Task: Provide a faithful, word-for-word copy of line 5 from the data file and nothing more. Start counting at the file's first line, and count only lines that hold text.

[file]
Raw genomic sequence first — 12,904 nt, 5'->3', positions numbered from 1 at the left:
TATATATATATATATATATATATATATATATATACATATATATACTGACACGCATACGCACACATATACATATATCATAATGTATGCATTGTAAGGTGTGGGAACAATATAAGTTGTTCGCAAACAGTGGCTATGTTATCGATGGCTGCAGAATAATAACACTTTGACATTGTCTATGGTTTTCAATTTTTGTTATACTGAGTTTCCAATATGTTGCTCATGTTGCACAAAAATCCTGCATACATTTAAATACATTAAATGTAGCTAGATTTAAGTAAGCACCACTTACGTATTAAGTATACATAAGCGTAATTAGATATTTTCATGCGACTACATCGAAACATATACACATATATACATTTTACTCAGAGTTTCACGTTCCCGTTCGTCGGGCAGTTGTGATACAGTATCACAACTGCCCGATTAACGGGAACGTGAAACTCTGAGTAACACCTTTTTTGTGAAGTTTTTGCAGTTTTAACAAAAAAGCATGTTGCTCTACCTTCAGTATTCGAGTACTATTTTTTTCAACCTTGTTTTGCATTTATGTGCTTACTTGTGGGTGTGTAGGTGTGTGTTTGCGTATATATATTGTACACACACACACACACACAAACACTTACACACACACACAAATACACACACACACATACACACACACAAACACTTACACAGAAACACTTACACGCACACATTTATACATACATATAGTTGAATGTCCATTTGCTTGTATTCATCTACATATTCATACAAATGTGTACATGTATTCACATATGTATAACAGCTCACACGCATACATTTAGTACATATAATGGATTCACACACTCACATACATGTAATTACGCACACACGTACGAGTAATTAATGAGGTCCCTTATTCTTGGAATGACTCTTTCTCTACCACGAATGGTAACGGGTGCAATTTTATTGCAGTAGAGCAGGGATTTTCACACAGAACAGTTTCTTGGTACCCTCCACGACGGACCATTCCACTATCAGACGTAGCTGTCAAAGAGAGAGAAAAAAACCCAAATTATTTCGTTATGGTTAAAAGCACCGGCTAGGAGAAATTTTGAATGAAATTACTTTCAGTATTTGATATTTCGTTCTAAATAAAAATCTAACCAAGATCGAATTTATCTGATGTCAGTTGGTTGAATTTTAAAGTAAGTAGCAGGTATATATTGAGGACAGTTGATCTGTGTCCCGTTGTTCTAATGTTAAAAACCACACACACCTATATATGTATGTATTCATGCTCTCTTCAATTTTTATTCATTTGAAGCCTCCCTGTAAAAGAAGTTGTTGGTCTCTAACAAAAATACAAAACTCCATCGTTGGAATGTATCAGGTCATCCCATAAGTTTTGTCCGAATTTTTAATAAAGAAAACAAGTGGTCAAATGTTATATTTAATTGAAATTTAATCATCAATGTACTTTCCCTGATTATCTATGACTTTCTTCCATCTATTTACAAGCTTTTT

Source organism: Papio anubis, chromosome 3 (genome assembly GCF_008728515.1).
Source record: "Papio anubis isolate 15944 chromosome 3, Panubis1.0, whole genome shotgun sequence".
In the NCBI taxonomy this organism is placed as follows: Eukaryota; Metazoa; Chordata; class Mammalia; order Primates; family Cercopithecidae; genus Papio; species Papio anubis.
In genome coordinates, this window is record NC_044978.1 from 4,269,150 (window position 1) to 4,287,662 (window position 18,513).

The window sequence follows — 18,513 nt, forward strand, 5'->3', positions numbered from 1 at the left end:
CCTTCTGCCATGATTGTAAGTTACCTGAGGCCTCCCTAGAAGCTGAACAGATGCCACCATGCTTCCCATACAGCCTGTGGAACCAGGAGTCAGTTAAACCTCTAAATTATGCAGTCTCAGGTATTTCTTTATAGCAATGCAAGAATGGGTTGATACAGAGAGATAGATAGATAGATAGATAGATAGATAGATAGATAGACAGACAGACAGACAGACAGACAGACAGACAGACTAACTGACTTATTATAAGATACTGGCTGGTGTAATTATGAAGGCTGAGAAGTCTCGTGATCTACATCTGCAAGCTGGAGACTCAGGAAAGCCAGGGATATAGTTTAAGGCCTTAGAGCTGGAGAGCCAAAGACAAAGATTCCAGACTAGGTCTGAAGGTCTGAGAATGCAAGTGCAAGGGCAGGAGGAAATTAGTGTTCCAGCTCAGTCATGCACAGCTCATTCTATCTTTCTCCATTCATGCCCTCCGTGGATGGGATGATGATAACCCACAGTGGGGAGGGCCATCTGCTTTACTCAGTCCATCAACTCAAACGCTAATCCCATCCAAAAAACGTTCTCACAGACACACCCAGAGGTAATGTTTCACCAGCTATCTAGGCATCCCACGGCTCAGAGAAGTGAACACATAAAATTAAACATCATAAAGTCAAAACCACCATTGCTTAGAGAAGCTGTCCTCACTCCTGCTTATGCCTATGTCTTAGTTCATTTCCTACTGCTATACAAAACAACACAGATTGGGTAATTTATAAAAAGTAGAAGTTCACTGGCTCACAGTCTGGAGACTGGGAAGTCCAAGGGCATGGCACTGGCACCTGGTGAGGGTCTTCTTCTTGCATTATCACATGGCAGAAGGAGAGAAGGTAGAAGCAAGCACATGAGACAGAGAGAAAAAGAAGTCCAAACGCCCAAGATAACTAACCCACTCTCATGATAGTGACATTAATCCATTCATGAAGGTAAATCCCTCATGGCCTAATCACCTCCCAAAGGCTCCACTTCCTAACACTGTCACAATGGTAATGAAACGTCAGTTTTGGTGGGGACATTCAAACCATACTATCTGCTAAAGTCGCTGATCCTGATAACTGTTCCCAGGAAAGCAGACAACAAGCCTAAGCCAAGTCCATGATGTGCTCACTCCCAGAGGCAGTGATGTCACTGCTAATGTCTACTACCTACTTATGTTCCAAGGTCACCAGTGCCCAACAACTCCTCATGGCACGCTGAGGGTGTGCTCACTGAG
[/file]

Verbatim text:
In the NCBI taxonomy this organism is placed as follows: Eukaryota; Metazoa; Chordata; class Mammalia; order Primates; family Cercopithecidae; genus Papio; species Papio anubis.